Women who have multiple sclerosis (MS) are more likely to have a gene associated with multiple sclerosis than men with the disease and it is this gene region where environment interacts with the genetics, according to a study published in the January 5, 2011, online issue of Neurology®, the medical journal of the American Academy of Neurology.
Research has shown that the number of people diagnosed with MS has been rising, and the rate has been rising faster for women than for men.
The cause of MS is not known, but evidence suggests that it is triggered by environmental factors in people who are genetically susceptible to the disease. The main gene associated with MS is the human leukocyte antigen (HLA) class II gene, but most of the risk comes from interaction of both parental genes.
The study examined the HLA genes of 1,055 families with more than one person with MS in the family. The genes of 7,093 people were tested, which included 2,127 people with MS. The researchers looked at what the HLA genes were for the people with and without MS, whether people with MS inherited the susceptibility gene from their mother or their father, and what the relationship was between people in the same family with MS.
The researchers found that women with MS were 1.4 times more likely to have the HLA gene variant associated with MS than men with MS. A total of 919 women and 302 men had the HLA gene variant, compared to 626 women and 280 men who did not have the gene variant. This fits with other research by this research group showing that the environment interacts with this gene region to produce modification in risk associated with it. This appears to be an epigenetic mechanism.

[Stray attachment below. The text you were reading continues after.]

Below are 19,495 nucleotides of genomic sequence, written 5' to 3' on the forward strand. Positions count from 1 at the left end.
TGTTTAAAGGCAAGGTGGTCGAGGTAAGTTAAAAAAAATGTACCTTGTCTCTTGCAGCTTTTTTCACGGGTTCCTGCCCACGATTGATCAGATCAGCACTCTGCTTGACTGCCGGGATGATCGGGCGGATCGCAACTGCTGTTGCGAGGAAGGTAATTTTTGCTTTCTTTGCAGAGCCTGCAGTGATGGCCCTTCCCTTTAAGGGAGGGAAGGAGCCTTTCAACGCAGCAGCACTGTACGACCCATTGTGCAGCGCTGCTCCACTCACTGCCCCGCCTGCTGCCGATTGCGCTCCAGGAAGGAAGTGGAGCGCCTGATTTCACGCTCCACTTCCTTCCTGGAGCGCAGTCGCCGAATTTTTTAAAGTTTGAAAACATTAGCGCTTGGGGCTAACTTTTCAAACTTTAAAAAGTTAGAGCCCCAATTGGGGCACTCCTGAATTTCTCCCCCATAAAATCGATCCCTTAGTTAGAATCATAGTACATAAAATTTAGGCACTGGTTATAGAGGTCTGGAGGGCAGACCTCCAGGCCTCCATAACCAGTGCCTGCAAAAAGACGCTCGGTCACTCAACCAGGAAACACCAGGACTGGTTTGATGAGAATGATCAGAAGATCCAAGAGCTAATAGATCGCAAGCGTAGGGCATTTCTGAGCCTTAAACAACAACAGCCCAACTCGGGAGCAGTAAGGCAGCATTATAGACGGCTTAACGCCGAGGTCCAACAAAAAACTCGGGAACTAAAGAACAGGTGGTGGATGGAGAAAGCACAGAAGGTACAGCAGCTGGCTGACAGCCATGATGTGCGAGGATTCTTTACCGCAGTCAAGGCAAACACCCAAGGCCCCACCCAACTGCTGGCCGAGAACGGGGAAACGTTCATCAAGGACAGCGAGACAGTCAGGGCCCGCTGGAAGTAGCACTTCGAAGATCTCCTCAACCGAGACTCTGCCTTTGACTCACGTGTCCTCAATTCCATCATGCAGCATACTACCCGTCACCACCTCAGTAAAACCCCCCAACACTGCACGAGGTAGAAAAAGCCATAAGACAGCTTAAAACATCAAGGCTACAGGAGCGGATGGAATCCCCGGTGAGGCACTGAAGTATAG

"Our findings also show women with the HLA gene variant are more likely to transmit the gene variant to other women in their families than to men," said study author George C. Ebers, MD, FMedSCi, of the University of Oxford in the United Kingdom and a member of the American Academy of Neurology.
The researchers also determined that second-degree relatives such as aunts and their nieces or nephews were more likely to inherit the gene variant than first-degree relatives such as siblings or parents and children.
"It appears that the less the genetic sharing between individuals, the higher the interaction is between female sex and inheritance of the HLA gene variant," said Orhun Kantarci, MD, of the Mayo Clinic in Rochester, Minn., and a member of the American Academy of Neurology, who wrote an editorial on the study. "These findings pave the way for future studies of these genes, hopefully to advance our understanding of inheritance of complex diseases such as MS."
The study was supported by the Multiple Sclerosis Society of Canada and the Multiple Sclerosis Society of the United Kingdom.
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